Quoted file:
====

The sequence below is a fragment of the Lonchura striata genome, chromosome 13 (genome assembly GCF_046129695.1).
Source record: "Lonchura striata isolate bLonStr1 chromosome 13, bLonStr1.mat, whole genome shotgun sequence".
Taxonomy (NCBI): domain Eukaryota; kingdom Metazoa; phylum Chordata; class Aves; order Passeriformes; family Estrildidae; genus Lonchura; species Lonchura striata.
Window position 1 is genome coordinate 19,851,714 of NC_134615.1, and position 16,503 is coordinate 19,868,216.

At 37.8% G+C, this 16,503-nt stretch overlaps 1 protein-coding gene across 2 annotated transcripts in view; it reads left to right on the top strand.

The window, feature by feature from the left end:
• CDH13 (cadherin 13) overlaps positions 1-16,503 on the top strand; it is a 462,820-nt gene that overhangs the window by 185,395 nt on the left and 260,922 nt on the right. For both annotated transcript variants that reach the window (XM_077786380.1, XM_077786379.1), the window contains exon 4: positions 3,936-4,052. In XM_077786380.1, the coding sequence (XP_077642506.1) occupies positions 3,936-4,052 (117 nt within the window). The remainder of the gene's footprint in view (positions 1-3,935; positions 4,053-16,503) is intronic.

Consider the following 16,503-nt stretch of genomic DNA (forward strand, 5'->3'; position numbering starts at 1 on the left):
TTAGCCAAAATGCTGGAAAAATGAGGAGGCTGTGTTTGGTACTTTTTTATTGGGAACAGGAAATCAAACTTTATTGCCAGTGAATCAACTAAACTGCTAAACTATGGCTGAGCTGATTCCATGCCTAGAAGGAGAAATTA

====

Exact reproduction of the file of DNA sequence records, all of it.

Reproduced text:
The sequence below is a fragment of the Lonchura striata genome, chromosome 13 (genome assembly GCF_046129695.1).
Source record: "Lonchura striata isolate bLonStr1 chromosome 13, bLonStr1.mat, whole genome shotgun sequence".
Taxonomy (NCBI): domain Eukaryota; kingdom Metazoa; phylum Chordata; class Aves; order Passeriformes; family Estrildidae; genus Lonchura; species Lonchura striata.
Window position 1 is genome coordinate 19,851,714 of NC_134615.1, and position 16,503 is coordinate 19,868,216.

At 37.8% G+C, this 16,503-nt stretch overlaps 1 protein-coding gene across 2 annotated transcripts in view; it reads left to right on the top strand.

The window, feature by feature from the left end:
• CDH13 (cadherin 13) overlaps positions 1-16,503 on the top strand; it is a 462,820-nt gene that overhangs the window by 185,395 nt on the left and 260,922 nt on the right. For both annotated transcript variants that reach the window (XM_077786380.1, XM_077786379.1), the window contains exon 4: positions 3,936-4,052. In XM_077786380.1, the coding sequence (XP_077642506.1) occupies positions 3,936-4,052 (117 nt within the window). The remainder of the gene's footprint in view (positions 1-3,935; positions 4,053-16,503) is intronic.

Consider the following 16,503-nt stretch of genomic DNA (forward strand, 5'->3'; position numbering starts at 1 on the left):
TTAGCCAAAATGCTGGAAAAATGAGGAGGCTGTGTTTGGTACTTTTTTATTGGGAACAGGAAATCAAACTTTATTGCCAGTGAATCAACTAAACTGCTAAACTATGGCTGAGCTGATTCCATGCCTAGAAGGAGAAATTA